We initially published Jurassic Park, Alice in Wonderland and the Hitchhicker's Guide to the Galaxy for the launch at MacWorld with the dinosaur sounds in Jurassic Park being the most loved feature. "Multimedia" was surely the way to go. It was up to Voyager to turn the "nice add-ons" into media elements that truly expanded the book and the work Michael did on Macbeth. With hardware as well as software no longer available, it will be a museum project to see Macbeth again: "When shall we three meet again? — In thunder, lightning, or in rain? — When the hurlyburly's done, — When the battle's lost and won. (Macbeth: Act 1, Scene 1).

Thanks to Michael Cohen, The Magazine and TidBITS for republishing this article and make it available to be found online.

Michael - if you're interested in presenting Macbeth again - I may be able to find a venue.


What is the use of a book without pictures or conversations?

"And what is the use of a book," thought Alice, "without pictures or conversations?' (Alice's Adventures in Wonderland by Lewis Carroll) - the question gains a new dimension, now that eBook readers reach the price of a decent paper book. That is what a hard-bound book did cost when books became widely available to the general public - a lot of money but somewhat affordable to many. Given the price/value ratio of electronic stuff compared to wood-based stuff, digital books will soon be cheaper than books on paper which will result in books on paper becoming even more expensive. We are still in the "imitation phase" - we produce electronic books that imitate books on paper - once we get beyond this phase - the question Paper or Plastic will no longer be relevant - in the same way Theater or Film? Radio or TV? Film or TV? Painting or Photo are no longer of relevance.

Digging for the disintegrative nature of digital technologies

Research shows that most people search for their own name first when coming across a new search engine. I'm no exception and for years I've had the plan to create a definitive search results page of everything that comes up when I search for my self. Not so much because anyone may be interested in a comprehensive list, more as a means to explore how new, alternative search engines find different stuff. Today I tried deepdyve, a search engine that justifies its existence "because traditional search engines do not deliver the quality results that information-savvy consumers and professionals need." [source no longer available] For $45 per month (that's $540 per year, more than many people pay for CATV) you get deepdyve Pro, that offers "Dynamic Grouping, Visual Clustering and Venn Diagrams". The interface offers advanced search but does not recognize "Florian Brody" as a text string and thus returns 90% irrelevant stuff. Their Blog has an interesting mélange of content - most recently an entry on the "unbunding of content".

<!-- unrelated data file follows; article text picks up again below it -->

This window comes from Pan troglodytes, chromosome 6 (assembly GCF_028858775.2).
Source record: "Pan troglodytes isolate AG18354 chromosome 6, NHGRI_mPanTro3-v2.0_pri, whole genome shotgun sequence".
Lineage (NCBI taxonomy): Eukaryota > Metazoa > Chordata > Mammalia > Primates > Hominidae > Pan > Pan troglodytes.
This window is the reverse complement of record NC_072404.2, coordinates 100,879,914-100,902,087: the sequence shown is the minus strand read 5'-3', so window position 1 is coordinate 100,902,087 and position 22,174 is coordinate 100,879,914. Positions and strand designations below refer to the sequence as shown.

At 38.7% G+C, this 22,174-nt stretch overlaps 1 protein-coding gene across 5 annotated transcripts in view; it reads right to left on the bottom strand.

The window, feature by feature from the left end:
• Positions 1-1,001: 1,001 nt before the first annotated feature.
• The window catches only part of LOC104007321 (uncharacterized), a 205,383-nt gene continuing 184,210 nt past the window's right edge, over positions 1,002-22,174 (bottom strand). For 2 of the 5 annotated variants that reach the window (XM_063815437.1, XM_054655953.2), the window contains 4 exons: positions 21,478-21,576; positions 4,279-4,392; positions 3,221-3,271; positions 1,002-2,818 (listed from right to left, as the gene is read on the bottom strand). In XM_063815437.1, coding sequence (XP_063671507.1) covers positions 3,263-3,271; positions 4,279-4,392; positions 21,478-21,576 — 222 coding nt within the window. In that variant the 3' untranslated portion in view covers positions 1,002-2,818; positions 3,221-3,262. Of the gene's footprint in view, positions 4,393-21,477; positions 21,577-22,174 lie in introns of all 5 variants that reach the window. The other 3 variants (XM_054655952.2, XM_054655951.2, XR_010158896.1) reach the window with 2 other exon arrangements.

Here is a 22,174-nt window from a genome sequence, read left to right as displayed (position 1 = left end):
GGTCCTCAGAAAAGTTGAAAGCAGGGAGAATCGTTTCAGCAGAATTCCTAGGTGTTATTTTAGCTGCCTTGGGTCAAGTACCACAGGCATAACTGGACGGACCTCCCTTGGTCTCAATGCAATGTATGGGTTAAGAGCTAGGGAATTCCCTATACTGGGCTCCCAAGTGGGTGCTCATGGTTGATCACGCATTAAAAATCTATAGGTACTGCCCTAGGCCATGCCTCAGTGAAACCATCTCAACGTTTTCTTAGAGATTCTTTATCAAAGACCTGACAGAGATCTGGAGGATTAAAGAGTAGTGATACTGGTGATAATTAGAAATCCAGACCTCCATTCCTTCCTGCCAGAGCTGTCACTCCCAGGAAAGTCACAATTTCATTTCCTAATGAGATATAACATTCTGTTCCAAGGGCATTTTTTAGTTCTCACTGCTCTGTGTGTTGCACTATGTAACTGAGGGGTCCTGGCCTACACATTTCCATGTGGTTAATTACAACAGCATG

I found one critical commentary on a paper I gave in 1995 in a research journal that requires a subscription, but deepdyve offers a detailed view with the complete paper "Contradicion versus Convergence" by Charles Tashiro: "Whether or not we agree with Brody's late-Romantic argument, it seems strangely out of keeping with the disintegrative nature of digital technologies, their capacity to change and transform, even if completely in keeping with the formalist rhetoric underpinning many of the ideas and presentations at the conference".

Today - 14 years later - I'm still right ;-) and hoping that this will change soon. Search engines on the other side have not caught up with the writings of the world and possibly never will, never should.

Reading about Electronic Books on Paper

Mitch Ratcliffe posted a status analysis on eBooks - The first step of a long change on his ZD Net column. I read most of it immediately after I received Mitch's email with the URL in the afternoon. We have been talking about eBooks longer than most people know they exist, so I owe him a response. I read the first seven comments on the ZD Net blog and started to ponder on the medium / technology / platform question as well as the longlevity of the printed word, commented on by a certain Yagotta B. Kidding (nomen est omen). Books had their long-term and short-term survival problems, mostly from fire and acid in the paper. Many books from the "modern phase" of the 70s when the IBM Selectric together with Copiers became the publishing technology of choice together with most of the stuff created on laser printers will be gone within 100 years. The glue that keeps the carbon particles of the Xerographic process on the paper lets go and the content falls off the page. Torah Scroll

Maybe eBooks are not books in a similar way Scrolls are not books as we know them today. Scrolls were abandoned over 1000 years ago as they were not practical to use and paper was hard to produce in long rolls. Also page consistency - the fact that a certain word is always on the same page to be read and remembered [add a reference to the ars memorativa here] - was not part of scrolls. Now we're back to scrolling, soft scrolling, fast scrolling and computer mice with one or more scroll wheels with click-wheel capabilities. Scolls have their place, today mostly in Schul, the Jewish Synagoge, as Sefer Torah, a copy of the Five Books of Moses created under extremely strict rules and written by hand.

eBooks have to repeat the same steps handwritten and printed books had to go through and get out of the early stage of scrolls. In 1989 when we started to work on the Expanded Books Project, page consitency as well as a means to help the reader understand where she is in the book were essential elements, They are still disregarded in today's eBook attempts.

With no way to take notes on the Web site and mark up passages, I gave in and printed Mitch's text to fully digest and respond.

Come back and read the next installment in the next few days. And definitely read Mitch's text.